Tampa Bay Rays

How David Price Not Being Shopped Would Shake Up Trade Deadline

ST. PETERSBURG, FL - JULY 13:  David Price #14 of the Tampa Bay Rays pitches during the first inning of a game against the Toronto Blue Jays on July 13, 2014 at Tropicana Field in St. Petersburg, Florida.  (Photo by Brian Blanco/Getty Images)
Brian Blanco/Getty Images
Mike RosenbaumMLB Prospects Lead WriterJuly 18, 2014

It’s long been believed the Tampa Bay Rays would trade David Price before the July 31 deadline. As of now, though, the team appears to still be on the fence about dealing its All-Star left-hander.

Despite an overall record of 45-53, the Rays' 9-4 mark in July has them 8.5 games back of the Baltimore Orioles in the American League East, a division that has no clear-cut favorite this season. They’re trailing the Seattle Mariners by seven games in the wild-card hunt.

If the Rays truly plan on making a run at the postseason, they’re obviously better off keeping Price. At the same time, it also makes sense for the team to capitalize on his market and build toward the future, as illustrated by Marc Topkin of the Tampa Bay Times:

Their chances to win are infinitely better with Price. But they also have to be realistic, as [Rays general manager Andrew] Friedman often reminds, in keeping one eye on the present and the other on the future, and take advantage of the opportunity to add the kind of premium young — and affordable — talent they need to maintain success.

The 2012 AL Cy Young Award winner, Price is the definition of an ace. The 28-year-old turned in an excellent first half of the season, registering a 3.23 ERA while leading the league in strikeouts (164), innings pitched (147.2) and games started (20).

ST. PETERSBURG, FL - JUNE 9:  Pitching coach Jim Hickey #48 of the Tampa Bay Rays comes out to the mound to speak with pitcher David Price #14 of the Tampa Bay Rays after Price loaded the bases during the third inning of a game on June 9, 2014 at Tropican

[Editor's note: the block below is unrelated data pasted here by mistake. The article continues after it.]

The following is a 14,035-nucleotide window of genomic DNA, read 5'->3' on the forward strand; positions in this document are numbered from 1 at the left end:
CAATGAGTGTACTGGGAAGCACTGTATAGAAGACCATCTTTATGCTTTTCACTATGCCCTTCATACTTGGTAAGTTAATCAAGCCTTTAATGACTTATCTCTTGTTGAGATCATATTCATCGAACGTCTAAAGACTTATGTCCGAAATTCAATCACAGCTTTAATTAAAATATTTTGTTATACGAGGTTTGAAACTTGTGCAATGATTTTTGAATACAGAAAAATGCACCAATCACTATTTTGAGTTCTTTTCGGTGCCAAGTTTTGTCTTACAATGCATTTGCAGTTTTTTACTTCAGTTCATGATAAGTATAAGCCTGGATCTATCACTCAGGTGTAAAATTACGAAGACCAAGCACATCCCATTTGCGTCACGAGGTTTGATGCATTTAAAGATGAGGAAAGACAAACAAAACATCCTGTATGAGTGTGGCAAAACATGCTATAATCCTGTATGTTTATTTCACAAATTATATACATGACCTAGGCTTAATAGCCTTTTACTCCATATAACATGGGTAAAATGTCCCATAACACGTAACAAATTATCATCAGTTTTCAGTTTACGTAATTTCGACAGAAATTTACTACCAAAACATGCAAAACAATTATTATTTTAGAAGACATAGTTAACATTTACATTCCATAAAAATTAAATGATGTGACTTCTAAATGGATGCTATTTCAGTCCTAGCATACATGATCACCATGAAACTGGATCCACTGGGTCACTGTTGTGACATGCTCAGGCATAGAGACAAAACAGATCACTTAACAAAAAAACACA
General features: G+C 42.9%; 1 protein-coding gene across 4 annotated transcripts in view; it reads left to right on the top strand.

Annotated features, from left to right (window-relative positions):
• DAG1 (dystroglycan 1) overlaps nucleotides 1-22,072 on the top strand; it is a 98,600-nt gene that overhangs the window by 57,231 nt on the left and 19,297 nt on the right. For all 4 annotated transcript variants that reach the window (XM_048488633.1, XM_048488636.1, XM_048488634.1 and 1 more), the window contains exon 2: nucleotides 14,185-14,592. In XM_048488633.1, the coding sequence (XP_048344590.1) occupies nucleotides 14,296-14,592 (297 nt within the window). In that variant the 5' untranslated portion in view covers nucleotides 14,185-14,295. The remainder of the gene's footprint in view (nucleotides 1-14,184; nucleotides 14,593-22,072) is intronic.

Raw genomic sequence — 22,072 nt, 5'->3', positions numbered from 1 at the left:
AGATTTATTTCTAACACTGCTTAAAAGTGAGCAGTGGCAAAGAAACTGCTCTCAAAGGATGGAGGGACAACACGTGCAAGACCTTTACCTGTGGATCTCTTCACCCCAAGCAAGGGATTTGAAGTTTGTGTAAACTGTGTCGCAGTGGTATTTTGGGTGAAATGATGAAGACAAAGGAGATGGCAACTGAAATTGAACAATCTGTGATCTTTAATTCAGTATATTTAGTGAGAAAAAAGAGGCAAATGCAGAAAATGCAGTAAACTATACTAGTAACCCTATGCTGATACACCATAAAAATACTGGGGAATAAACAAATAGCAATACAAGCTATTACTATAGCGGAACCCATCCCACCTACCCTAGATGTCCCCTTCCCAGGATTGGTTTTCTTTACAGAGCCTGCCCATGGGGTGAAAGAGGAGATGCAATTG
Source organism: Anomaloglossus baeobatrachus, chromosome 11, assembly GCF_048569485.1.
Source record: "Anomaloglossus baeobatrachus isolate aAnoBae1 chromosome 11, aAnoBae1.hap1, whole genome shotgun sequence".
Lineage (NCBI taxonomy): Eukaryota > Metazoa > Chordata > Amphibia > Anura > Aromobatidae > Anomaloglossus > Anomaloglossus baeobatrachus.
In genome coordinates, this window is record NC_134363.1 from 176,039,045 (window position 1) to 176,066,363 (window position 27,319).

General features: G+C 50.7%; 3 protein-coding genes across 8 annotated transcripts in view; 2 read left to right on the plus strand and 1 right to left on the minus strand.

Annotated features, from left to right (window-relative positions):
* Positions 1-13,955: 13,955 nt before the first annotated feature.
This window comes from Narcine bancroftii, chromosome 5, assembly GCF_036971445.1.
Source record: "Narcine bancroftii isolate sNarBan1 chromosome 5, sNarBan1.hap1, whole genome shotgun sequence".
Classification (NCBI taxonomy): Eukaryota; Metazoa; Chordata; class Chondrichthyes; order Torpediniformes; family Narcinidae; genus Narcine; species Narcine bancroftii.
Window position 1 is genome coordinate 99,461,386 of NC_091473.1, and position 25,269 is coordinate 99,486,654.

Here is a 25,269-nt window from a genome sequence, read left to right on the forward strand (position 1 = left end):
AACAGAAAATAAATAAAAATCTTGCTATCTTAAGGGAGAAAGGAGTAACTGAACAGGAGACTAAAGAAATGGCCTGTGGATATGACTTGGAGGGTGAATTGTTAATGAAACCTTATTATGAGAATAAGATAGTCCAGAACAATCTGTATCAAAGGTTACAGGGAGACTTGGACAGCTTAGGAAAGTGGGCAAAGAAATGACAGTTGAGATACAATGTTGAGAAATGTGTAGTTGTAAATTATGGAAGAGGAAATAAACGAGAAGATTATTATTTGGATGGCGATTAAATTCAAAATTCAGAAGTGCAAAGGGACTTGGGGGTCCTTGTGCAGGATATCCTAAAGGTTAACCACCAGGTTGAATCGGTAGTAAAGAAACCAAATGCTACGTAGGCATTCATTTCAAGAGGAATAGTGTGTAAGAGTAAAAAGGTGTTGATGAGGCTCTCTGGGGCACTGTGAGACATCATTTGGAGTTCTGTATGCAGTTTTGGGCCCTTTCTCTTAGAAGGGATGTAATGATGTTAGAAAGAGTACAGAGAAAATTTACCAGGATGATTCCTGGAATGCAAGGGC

Brian Blanco/Getty Images

On top of that, Price is owed about $6 million for the remainder of the season and is under team control through 2015, meaning he’s a potential extension candidate for a suitor with a strong farm system and deep pockets.

But after Oakland swapped Addison Russell and Billy McKinney to the Cubs (both first-round picks), along with Dan Straily, for Jeff Samardzija and Jason Hammel, Price should net even more.

The Rays' improved play over the last several weeks, and the limited suitors for Price, mean there’s a decent chance the team does not trade him this season. If that’s the case, we could see a few other front-line starters be made available before the deadline.

The Philadelphia Phillies would be wise to consider moving left-hander Cole Hamels, notes ESPN.com's Jim Bowden:

Cole Hamels is the real trade chip the Phillies have, especially if Price isn't traded. He is the one player who could bring back major league-ready impact prospects and escalate the Phillies' rebuilding process. 

Meanwhile, ESPN.com's Buster Olney (subscription required) identified three trade targets from the NL West:

The Arizona Diamondbacks have been contacted about 27-year-old lefty Wade Miley, who will be eligible for arbitration for the first time next winter, and who has just 34 walks in 105 1/3 innings this year. The San Diego Padres might be more interested in trading Ian Kennedy, but other teams will want to talk to them about Tyson Ross, who will have three years and 126 days of service time when this season is over, and amid the San Diego rubble, he continues to get better at age 27.

Tyson Ross
Tyson RossHarry How/Getty Images

Basically, any team willing to trade a proven, team-controlled starter before the deadline is poised to receive a substantial return. And there surely will be even more teams that enter the mix for that reason.

However, Price is in his own class as the best pitcher believed to be on the trading block—and it’s not even close. Therefore, all eyes will be on him over the next two weeks, as his availability (or lack thereof) will continue to directly influence the market for starting pitching.

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